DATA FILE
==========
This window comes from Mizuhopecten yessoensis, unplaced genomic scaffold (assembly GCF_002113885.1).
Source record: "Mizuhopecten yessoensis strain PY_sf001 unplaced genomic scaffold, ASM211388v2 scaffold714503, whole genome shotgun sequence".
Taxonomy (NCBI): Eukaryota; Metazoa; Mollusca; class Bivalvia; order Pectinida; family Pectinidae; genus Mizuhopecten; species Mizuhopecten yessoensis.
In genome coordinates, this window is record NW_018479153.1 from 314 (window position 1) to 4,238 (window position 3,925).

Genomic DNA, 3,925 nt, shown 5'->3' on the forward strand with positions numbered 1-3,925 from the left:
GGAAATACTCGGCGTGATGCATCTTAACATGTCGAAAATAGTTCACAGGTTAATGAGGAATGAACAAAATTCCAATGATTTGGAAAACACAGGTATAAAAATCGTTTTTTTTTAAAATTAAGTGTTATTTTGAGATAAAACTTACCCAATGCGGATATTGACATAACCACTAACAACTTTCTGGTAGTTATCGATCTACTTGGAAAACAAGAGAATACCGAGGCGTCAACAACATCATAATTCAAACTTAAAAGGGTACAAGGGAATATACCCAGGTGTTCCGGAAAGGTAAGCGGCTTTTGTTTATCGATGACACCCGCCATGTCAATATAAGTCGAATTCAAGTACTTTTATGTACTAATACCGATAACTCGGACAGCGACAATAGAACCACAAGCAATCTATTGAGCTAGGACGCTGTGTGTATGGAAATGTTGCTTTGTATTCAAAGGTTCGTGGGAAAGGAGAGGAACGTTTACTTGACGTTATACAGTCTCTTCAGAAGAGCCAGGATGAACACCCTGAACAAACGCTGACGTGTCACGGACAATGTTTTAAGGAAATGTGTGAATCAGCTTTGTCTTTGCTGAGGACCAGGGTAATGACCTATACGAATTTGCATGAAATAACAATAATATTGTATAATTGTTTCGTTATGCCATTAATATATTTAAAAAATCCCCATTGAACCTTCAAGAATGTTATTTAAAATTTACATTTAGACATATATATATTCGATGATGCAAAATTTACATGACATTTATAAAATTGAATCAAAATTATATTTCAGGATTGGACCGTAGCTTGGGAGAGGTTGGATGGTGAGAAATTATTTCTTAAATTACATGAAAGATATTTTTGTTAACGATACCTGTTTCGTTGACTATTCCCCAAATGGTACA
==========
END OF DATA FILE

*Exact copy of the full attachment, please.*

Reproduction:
This window comes from Mizuhopecten yessoensis, unplaced genomic scaffold (assembly GCF_002113885.1).
Source record: "Mizuhopecten yessoensis strain PY_sf001 unplaced genomic scaffold, ASM211388v2 scaffold714503, whole genome shotgun sequence".
Taxonomy (NCBI): Eukaryota; Metazoa; Mollusca; class Bivalvia; order Pectinida; family Pectinidae; genus Mizuhopecten; species Mizuhopecten yessoensis.
In genome coordinates, this window is record NW_018479153.1 from 314 (window position 1) to 4,238 (window position 3,925).

Genomic DNA, 3,925 nt, shown 5'->3' on the forward strand with positions numbered 1-3,925 from the left:
GGAAATACTCGGCGTGATGCATCTTAACATGTCGAAAATAGTTCACAGGTTAATGAGGAATGAACAAAATTCCAATGATTTGGAAAACACAGGTATAAAAATCGTTTTTTTTTAAAATTAAGTGTTATTTTGAGATAAAACTTACCCAATGCGGATATTGACATAACCACTAACAACTTTCTGGTAGTTATCGATCTACTTGGAAAACAAGAGAATACCGAGGCGTCAACAACATCATAATTCAAACTTAAAAGGGTACAAGGGAATATACCCAGGTGTTCCGGAAAGGTAAGCGGCTTTTGTTTATCGATGACACCCGCCATGTCAATATAAGTCGAATTCAAGTACTTTTATGTACTAATACCGATAACTCGGACAGCGACAATAGAACCACAAGCAATCTATTGAGCTAGGACGCTGTGTGTATGGAAATGTTGCTTTGTATTCAAAGGTTCGTGGGAAAGGAGAGGAACGTTTACTTGACGTTATACAGTCTCTTCAGAAGAGCCAGGATGAACACCCTGAACAAACGCTGACGTGTCACGGACAATGTTTTAAGGAAATGTGTGAATCAGCTTTGTCTTTGCTGAGGACCAGGGTAATGACCTATACGAATTTGCATGAAATAACAATAATATTGTATAATTGTTTCGTTATGCCATTAATATATTTAAAAAATCCCCATTGAACCTTCAAGAATGTTATTTAAAATTTACATTTAGACATATATATATTCGATGATGCAAAATTTACATGACATTTATAAAATTGAATCAAAATTATATTTCAGGATTGGACCGTAGCTTGGGAGAGGTTGGATGGTGAGAAATTATTTCTTAAATTACATGAAAGATATTTTTGTTAACGATACCTGTTTCGTTGACTATTCCCCAAATGGTACA